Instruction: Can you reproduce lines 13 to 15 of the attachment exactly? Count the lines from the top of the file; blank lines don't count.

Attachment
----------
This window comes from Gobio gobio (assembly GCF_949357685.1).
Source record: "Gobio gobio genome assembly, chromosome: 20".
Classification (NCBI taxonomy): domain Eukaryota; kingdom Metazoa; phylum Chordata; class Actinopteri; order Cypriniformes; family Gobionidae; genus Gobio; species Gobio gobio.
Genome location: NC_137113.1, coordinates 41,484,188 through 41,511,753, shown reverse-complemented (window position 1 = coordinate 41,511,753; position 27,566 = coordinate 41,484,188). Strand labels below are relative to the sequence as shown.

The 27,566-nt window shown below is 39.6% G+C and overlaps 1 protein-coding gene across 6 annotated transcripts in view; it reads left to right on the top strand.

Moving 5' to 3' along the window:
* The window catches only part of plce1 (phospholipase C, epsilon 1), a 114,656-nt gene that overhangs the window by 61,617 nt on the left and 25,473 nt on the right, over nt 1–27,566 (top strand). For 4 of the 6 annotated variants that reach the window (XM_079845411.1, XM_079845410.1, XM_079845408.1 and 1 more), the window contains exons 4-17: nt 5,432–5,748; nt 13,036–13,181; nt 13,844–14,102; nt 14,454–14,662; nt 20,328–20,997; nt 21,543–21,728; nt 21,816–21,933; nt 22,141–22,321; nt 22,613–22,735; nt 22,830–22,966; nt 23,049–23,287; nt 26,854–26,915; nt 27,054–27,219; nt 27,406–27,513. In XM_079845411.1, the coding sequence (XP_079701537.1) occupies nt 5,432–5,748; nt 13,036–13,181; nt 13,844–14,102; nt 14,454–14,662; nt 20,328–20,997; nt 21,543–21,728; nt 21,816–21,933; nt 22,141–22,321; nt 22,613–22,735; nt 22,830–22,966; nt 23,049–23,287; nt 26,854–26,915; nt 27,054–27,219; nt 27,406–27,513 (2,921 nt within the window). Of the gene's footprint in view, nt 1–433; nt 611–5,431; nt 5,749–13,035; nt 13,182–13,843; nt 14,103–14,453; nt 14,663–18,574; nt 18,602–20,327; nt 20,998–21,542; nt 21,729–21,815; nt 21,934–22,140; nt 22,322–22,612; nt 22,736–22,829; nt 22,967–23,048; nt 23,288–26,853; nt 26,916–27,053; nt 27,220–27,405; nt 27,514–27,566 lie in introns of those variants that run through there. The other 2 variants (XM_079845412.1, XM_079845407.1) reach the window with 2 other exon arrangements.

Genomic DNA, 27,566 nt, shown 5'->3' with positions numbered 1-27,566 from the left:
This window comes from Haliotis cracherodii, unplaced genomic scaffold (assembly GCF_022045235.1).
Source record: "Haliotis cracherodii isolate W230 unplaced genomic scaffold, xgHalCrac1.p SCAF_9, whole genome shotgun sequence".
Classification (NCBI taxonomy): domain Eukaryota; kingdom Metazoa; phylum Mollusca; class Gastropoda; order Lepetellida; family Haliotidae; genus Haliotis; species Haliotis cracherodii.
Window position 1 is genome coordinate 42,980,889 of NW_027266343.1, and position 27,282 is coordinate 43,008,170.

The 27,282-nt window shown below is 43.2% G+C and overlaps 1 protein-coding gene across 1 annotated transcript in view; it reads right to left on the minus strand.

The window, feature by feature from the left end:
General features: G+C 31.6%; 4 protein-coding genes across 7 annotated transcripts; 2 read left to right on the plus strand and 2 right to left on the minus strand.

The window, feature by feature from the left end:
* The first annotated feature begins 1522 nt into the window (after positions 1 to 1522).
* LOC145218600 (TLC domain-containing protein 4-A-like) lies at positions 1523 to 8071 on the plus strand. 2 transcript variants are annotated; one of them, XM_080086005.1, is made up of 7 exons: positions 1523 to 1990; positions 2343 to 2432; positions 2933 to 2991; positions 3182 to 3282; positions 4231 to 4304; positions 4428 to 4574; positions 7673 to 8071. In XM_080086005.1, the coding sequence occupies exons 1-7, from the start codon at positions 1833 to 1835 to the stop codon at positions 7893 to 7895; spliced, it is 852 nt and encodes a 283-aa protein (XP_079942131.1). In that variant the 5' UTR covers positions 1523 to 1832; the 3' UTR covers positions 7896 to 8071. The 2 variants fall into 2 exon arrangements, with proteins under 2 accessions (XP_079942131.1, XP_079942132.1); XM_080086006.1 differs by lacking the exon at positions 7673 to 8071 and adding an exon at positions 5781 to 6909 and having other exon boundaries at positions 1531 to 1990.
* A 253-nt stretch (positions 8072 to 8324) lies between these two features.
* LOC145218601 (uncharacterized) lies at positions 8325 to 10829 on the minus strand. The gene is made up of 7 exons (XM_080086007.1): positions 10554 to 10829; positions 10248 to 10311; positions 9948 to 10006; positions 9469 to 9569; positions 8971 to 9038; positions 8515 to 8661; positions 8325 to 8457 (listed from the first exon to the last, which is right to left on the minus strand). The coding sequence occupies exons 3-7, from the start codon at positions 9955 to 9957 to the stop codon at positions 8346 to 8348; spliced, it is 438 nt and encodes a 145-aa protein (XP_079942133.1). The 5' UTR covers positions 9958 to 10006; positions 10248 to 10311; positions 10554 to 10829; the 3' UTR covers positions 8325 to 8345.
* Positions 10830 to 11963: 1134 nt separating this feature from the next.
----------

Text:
The 27,282-nt window shown below is 43.2% G+C and overlaps 1 protein-coding gene across 1 annotated transcript in view; it reads right to left on the minus strand.

The window, feature by feature from the left end:
General features: G+C 31.6%; 4 protein-coding genes across 7 annotated transcripts; 2 read left to right on the plus strand and 2 right to left on the minus strand.